Shares of the Chinese electric vehicle maker Nio (NYSE:NIO) had a remarkable performance in the past year, returning around than 1,350%. In other words, $1,000 invested in NIO stock in April 2020 would now be more than $14,500.
Nio shares hit a record high on Jan. 11. However, since then, profit-taking has kicked in, and so far this year, NIO stock is down over 20%, meaning the shares are now officially in a bear market. The stock is currently around $38.
Therefore, we will look at Nio’s prospects and discuss whether it remains a buy given the recent drop in the share price. Given the increased volatility in the markets in earnings seasons, Nio stock could decline further in April. Here’s why.
How Q4 Results Came
About 1.3 million electric vehicles were sold last year in China. Forecasters expect that to increase to 1.9 million EVs this year. China now has the largest EV market worldwide, followed by Germany, the U.S. and France. Therefore, Chinese automakers are increasingly in the limelight.
Nio markets cars exclusively in China, where it also offers battery charging services. Management released Q4 results in early March. During the quarter, Nio delivered 17,353 vehicles. It currently has three models:
- ES8 (six- and seven-seater SUV) sales in the fourth quarter were 4,873.
- ES6 (five-seater SUV) Q4 sales were 7,574.
- EC6S (five-seater coupe SUV) Q4 sales were 4,906.
For 2020, the total number of deliveries was 43,728. A year ago it had been 20,565. Vehicle sales came at $946 million, an increase of 130% year over year. Revenue was $1 billion, up 133% from the previous year. Net loss per diluted share was 14 cents, a number wider than expected.
Most car companies are currently suffering from a global chip shortage. Nio’s management has also warned that it would have to cut production by over 20%. As a result, investors have taken some money off the table, especially in the shares of global car makers.
The Street has also been nervous about inflationary pressures in the horizon, as evidenced by the rise in U.S. Treasury yields. Furthermore, Chinese stocks are under pressure due to U.S. regulatory concerns. Given the new SEC laws, several China-based names could delist in the U.S. Therefore, a further move away from growth names like Nio stock might be in the cards.
In early April, Nio released its March and Q1 2021 delivery update. The automaker delivered 7,257 vehicles in March, up 373% from a year ago. Earlier this month Nio also marked the production of its 100,000th vehicle. Although these are important developments for a young company, investors were not impressed enough to buy into the share price.
The Bottom Line on NIO Stock
Over the past year, Nio has seen an epic renaissance, moving from a penny stock to an electric vehicle darling with a market capitalization of $62 billion. Given the growth of this segment in China as well as globally, the bull run in many global EV makers could still be in early stages. However, NIO stock’s price-book and price-sales ratios stand at 13.4 and 17.2, respectively.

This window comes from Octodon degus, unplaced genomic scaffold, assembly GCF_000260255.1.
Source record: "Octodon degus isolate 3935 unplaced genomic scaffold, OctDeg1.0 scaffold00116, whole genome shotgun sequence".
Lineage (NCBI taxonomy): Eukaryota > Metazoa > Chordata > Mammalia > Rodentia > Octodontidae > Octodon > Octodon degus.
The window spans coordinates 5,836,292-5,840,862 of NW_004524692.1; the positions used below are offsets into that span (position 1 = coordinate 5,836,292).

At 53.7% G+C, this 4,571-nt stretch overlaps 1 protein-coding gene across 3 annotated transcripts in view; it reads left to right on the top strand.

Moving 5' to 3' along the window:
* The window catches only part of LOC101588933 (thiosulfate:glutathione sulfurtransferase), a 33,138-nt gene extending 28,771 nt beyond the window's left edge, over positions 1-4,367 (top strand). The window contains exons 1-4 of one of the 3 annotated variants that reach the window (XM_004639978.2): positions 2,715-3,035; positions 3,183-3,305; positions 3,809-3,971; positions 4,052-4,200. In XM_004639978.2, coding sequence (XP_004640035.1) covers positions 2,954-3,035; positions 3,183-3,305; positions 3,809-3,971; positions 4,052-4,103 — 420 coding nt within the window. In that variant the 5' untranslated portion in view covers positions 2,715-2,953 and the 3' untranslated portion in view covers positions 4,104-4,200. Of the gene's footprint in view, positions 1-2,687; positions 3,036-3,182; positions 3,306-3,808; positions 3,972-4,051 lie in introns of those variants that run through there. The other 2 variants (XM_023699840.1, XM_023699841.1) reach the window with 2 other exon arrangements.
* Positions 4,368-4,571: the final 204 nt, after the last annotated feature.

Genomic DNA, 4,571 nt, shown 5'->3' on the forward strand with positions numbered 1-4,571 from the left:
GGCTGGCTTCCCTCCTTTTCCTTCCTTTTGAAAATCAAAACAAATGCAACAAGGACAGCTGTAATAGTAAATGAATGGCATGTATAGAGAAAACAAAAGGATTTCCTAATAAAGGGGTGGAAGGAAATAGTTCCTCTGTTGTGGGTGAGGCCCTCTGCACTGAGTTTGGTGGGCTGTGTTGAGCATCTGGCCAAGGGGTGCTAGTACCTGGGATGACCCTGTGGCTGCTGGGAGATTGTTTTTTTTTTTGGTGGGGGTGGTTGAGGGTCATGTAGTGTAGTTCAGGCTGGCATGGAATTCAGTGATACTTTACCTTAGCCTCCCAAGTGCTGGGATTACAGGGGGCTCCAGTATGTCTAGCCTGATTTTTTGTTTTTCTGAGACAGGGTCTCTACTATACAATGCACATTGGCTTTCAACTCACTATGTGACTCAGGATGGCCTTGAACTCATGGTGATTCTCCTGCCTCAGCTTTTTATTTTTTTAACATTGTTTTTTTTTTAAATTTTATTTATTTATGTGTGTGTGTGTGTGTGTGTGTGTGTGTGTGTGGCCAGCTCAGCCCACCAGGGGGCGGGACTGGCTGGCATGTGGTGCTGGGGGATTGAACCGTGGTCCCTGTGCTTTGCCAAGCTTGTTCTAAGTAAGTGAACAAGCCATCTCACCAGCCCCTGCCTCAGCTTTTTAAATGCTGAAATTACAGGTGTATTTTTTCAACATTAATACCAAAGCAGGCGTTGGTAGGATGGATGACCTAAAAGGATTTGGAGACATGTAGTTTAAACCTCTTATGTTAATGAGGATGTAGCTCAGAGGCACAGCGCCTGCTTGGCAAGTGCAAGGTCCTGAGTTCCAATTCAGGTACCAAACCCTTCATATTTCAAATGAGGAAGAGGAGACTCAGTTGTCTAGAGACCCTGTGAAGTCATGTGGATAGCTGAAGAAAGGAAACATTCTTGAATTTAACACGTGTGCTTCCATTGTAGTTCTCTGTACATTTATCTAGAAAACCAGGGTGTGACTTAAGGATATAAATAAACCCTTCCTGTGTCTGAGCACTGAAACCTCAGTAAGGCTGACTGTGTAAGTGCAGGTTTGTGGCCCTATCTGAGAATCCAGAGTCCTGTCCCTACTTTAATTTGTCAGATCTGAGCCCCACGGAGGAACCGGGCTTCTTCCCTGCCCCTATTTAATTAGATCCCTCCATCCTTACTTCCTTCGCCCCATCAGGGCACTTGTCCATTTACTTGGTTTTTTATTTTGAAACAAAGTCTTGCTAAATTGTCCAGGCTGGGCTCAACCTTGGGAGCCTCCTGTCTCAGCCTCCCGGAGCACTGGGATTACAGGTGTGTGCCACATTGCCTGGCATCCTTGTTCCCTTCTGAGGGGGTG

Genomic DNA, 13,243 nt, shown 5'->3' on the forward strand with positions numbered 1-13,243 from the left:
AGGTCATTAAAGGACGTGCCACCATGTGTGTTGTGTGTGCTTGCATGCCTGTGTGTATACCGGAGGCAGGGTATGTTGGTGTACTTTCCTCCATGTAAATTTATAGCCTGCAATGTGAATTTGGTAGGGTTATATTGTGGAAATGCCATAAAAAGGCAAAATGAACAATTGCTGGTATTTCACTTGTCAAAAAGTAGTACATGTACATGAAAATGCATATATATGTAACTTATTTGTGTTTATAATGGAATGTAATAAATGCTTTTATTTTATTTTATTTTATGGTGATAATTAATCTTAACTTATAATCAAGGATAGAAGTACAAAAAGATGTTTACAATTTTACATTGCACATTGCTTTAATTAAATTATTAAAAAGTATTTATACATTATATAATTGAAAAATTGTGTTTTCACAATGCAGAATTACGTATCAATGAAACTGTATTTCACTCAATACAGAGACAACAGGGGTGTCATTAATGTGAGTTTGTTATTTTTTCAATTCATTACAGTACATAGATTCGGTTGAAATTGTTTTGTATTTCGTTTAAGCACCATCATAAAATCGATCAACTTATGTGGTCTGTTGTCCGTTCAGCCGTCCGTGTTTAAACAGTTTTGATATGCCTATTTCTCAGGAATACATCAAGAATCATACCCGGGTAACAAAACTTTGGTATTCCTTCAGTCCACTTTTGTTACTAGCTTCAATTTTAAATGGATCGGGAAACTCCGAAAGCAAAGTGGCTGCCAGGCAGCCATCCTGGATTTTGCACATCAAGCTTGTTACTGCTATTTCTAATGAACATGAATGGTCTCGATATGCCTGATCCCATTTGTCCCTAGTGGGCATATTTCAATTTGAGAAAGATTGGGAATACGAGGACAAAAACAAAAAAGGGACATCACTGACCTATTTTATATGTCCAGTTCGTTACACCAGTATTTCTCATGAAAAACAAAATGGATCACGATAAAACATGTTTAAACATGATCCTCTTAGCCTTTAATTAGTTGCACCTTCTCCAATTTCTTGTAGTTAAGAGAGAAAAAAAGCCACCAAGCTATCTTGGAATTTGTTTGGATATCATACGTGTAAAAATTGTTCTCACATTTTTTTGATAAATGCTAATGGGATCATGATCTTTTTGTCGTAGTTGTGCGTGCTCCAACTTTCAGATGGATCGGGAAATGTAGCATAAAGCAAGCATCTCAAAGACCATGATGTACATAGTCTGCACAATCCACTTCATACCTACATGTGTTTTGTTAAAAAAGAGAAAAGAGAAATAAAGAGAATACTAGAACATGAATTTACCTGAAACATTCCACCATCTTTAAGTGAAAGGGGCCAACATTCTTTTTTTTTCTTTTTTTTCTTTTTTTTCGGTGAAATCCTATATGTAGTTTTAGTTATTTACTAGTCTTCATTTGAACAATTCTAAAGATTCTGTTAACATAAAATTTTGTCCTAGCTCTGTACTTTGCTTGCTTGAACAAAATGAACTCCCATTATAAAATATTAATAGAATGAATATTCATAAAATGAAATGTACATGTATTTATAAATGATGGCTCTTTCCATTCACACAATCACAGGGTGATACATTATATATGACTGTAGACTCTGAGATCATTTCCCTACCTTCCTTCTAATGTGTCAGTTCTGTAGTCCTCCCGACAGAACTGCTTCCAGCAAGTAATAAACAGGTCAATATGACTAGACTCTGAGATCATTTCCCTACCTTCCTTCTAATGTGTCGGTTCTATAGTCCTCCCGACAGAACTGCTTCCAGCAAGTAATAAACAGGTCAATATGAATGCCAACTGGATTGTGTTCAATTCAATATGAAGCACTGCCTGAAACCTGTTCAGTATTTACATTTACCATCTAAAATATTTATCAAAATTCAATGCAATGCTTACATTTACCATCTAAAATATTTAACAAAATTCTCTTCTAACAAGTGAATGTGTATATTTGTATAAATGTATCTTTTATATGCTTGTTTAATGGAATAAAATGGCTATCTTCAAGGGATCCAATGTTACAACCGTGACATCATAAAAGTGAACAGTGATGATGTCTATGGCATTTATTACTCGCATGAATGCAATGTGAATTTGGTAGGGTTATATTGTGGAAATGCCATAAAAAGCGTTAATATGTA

This is a frothy valuation level for a company that sells around 50,000 vehicles a year. By comparison, General Motors (NYSE:GM) has P/B and P/S ratios of 1.6 and 0.5. Therefore, it might still be too early to hit the “buy” button in Nio in April. The smart money is likely to wait longer before moving back into the shares.
It is also important to remember that most EV stocks move in tandem. As a new earnings season begins, quarterly metrics from other automakers will potentially affect Nio shares. For instance, a decline in the industry’s top names, especially in Tesla stock, could have an adverse effect on the Chinese group, too.
If you do not want to commit full capital to NIO stock, you might also consider ETFs that hold the EV maker as a stock. Examples include the First Trust NASDAQ Clean Edge Green Energy Index Fund (NASDAQ:QCLN), the Global X Autonomous & Electric Vehicles ETF (NASDAQ:DRIV), the KraneShares MSCI China Clean Technology Index ETF (NYSEARCA:KGRN) or the SoFi 50 ETF (NYSEARCA:SFYF).
On the date of publication, Tezcan Gecgil did not have (either directly or indirectly) any positions in the securities mentioned in this article.
Tezcan Gecgil has worked in investment management for over two decades in the U.S. and U.K. In addition to formal higher education in the field, she has also completed all three levels of the Chartered Market Technician (CMT) examination. Her passion is for options trading based on technical analysis of fundamentally strong companies. She especially enjoys setting up weekly covered calls for income generation.